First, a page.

Two Towers: The Wild Sea Stacks of Tasmania

Ben Rueck and Mayan Smith-Gobat push their limits on the ephemeral and frigid sea stacks of Tasmanian

Photo: Andrew Burr 801-463-3821

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Ben Rueck leads high above the sea on the Moai Tower in Fortescue Bay, Tasmania. Photo: Andrew Burr

The Maoi Tower

“I think this it!” Mayan Smith-Gobat shouted after our “90-minute” hike had turned into a three-hour slog through mud, across streams, and up hand-built steps on the coastal trails of Tasmania’s Fortescue Bay. We had finally found the small cairn that marks the abseil to the base of the Moai tower, a 110-foot-tall spindly sea stack and my first non-desert tower. Formed by high winds running through the waterway between Australia and New Zealand, this dolerite minaret sits in an area that locals call “the ditch.” Guarded by a series of abseils through loose stone and ferns, the tower sits on the endpoint of a jutting land bridge that’s ravaged by wind and waves. The blackened stone looks polished and carved, and with the Moai standing as a lone sentinel on a tennis court–size platform a mere 10 feet above sea level, there’s an overwhelming feeling of isolation in this place.

“Over here!” Mayan shouted again as photographer Andrew Burr and I blundered through thick shrubbery toward the disembodied voice. Burr and I played Marco Polo with Mayan as we navigated through the gum trees and five-foot-tall ferns. When we finally stumbled across the cairn, the hill steepened sharply, blocking our view of what was just past the small pile of stones.

“I hope this is it,” I said, dropping 200 meters of 9mm static rope, a rack of 15 draws, shoes, and a harness. I crumpled to the ground by the edge of the sea cliff, my patience weakened due to a lack of food and water. The hike through the coastal terrain had taken a bigger toll than I thought, and, dubious of the accuracy of our location, I felt my foul mood shift toward a full-blown tantrum, mirroring the storm clouds building up on the horizon.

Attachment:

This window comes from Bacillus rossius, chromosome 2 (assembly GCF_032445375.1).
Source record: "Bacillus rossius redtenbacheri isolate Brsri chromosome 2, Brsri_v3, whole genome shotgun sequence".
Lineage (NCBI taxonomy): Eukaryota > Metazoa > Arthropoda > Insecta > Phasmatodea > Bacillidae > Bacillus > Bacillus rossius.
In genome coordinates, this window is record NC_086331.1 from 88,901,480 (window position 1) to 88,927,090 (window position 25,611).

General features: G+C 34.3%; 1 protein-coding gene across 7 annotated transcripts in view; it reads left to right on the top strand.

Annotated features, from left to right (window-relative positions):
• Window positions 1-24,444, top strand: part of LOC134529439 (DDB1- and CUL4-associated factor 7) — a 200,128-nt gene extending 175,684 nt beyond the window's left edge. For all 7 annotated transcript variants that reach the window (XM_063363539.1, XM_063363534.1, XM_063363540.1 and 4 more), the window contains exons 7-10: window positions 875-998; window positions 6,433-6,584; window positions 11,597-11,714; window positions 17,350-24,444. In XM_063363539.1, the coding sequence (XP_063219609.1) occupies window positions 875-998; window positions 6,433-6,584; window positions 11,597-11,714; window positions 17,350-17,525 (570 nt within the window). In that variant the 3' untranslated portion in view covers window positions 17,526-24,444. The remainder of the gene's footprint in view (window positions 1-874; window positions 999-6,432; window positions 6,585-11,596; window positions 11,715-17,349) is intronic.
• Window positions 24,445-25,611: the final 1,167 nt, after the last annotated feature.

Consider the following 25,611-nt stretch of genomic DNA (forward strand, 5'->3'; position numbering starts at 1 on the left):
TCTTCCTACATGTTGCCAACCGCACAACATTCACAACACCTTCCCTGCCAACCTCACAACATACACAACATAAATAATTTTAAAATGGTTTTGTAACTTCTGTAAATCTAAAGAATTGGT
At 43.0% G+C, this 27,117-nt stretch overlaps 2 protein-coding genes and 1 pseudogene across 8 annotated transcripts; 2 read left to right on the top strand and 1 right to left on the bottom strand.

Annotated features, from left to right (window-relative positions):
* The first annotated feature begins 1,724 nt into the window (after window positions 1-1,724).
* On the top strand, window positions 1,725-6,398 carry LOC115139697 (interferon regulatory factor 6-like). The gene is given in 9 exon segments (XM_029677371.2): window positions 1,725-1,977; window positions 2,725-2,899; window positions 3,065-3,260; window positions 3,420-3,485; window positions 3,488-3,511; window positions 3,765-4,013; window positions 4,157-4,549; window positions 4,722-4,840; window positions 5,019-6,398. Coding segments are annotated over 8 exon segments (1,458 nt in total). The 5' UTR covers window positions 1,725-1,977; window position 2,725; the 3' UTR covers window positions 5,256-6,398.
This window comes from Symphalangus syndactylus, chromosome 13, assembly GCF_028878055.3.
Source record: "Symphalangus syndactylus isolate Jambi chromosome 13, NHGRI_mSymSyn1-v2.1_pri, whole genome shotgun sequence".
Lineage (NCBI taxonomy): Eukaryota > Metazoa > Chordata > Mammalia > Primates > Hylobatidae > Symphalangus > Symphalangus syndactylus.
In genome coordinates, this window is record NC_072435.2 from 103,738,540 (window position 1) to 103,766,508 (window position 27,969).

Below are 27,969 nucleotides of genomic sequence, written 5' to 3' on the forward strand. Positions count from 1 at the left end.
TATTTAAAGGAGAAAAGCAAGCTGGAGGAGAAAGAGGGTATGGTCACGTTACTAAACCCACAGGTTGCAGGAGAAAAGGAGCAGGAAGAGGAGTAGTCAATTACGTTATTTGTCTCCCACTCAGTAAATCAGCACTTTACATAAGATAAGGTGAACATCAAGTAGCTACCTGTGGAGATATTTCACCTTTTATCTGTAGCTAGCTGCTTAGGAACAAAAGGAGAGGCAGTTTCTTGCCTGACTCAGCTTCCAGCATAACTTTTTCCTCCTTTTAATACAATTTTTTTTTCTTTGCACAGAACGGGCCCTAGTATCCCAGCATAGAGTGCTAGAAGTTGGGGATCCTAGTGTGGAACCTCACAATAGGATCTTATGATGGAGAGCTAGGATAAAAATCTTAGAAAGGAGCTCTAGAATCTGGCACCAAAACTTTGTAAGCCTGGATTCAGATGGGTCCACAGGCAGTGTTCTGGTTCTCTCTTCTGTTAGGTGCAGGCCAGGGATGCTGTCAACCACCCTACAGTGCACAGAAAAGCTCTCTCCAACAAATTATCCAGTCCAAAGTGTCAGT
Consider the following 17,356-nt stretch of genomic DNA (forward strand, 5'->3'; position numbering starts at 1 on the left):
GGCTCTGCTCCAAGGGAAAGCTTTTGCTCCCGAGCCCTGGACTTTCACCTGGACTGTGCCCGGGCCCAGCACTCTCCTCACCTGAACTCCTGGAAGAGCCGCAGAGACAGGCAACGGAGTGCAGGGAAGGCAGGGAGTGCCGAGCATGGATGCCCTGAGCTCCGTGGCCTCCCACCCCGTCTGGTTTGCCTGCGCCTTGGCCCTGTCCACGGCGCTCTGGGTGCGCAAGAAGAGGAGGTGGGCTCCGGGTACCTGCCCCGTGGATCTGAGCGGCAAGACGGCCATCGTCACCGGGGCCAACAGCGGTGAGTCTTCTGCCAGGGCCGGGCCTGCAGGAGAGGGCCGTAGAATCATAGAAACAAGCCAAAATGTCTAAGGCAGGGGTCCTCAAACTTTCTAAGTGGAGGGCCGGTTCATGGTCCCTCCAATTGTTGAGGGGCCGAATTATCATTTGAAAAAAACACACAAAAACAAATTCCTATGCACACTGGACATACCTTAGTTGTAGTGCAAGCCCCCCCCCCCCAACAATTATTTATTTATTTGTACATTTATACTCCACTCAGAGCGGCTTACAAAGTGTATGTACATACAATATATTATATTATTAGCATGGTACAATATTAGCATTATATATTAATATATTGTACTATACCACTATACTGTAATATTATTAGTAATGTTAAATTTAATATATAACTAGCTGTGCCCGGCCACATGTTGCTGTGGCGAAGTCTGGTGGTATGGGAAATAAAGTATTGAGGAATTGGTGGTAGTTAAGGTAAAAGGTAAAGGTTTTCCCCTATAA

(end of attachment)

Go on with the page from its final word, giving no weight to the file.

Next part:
Mayan and Ben prepare to rap down then swing over to the Totem Pole. Photo: Andrew Burr

“Look that way,” Mayan said as she pointed north through green brush toward distant waves. Curiosity pushed me toward the cliff’s edge. The forest stopped abruptly, and a canvas of sea and cliff line spread out before me. White-capped waves crashed against the stone walls 200 feet below, and a sapphire sea met a gloomy horizon, reminiscent of the overcast of the American Pacific Northwest. We stood at the edge of this primal world as Mayan fixed the static line to a tree-slung anchor and threw the rope toward the sea. Instead of a series of rappels down and then low fifth class climbing on the way out, the fixed line allowed us to do one long rappel in and one quick jumar out.

The tower first attracted the attention of climbers in August 1994 when R. Eberhart and Roger Parkyn, locals of Port Arthur, a former convict settlement 20 km from the Moai trailhead, bushwhacked to the base. Parkyn, a prolific developer and coauthor of Tasmania’s first guidebook, The Craglets of Southern Tasmania, made the first ascent of the Moai’s Sacred Site, a two-pitch 5.10a. Parkyn, later that year with Tasi climbers R. Eberhard and G. Phillips, established a series of mixed routes that navigate small overhangs on the western face of the tower, as well as a blunt arête on the northeastern corner.